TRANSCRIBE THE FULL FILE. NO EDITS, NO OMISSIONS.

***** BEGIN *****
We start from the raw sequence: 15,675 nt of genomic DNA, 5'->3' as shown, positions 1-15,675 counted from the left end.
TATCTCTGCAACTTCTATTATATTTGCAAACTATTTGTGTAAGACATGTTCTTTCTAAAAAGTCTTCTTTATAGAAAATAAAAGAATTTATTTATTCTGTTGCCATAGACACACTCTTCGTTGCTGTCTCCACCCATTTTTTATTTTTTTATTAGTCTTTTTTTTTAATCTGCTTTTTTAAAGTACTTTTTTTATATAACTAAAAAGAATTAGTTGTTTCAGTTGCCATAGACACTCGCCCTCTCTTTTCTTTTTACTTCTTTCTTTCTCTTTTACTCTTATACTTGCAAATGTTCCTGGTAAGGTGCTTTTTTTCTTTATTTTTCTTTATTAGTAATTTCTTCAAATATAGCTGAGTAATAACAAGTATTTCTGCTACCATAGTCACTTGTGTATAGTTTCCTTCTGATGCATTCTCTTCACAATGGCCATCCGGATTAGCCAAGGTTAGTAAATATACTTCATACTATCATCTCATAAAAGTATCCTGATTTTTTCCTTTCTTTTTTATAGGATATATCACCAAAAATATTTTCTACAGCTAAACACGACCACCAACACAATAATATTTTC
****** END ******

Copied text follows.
We start from the raw sequence: 15,675 nt of genomic DNA, 5'->3' as shown, positions 1-15,675 counted from the left end.
TATCTCTGCAACTTCTATTATATTTGCAAACTATTTGTGTAAGACATGTTCTTTCTAAAAAGTCTTCTTTATAGAAAATAAAAGAATTTATTTATTCTGTTGCCATAGACACACTCTTCGTTGCTGTCTCCACCCATTTTTTATTTTTTTATTAGTCTTTTTTTTTAATCTGCTTTTTTAAAGTACTTTTTTTATATAACTAAAAAGAATTAGTTGTTTCAGTTGCCATAGACACTCGCCCTCTCTTTTCTTTTTACTTCTTTCTTTCTCTTTTACTCTTATACTTGCAAATGTTCCTGGTAAGGTGCTTTTTTTCTTTATTTTTCTTTATTAGTAATTTCTTCAAATATAGCTGAGTAATAACAAGTATTTCTGCTACCATAGTCACTTGTGTATAGTTTCCTTCTGATGCATTCTCTTCACAATGGCCATCCGGATTAGCCAAGGTTAGTAAATATACTTCATACTATCATCTCATAAAAGTATCCTGATTTTTTCCTTTCTTTTTTATAGGATATATCACCAAAAATATTTTCTACAGCTAAACACGACCACCAACACAATAATATTTTC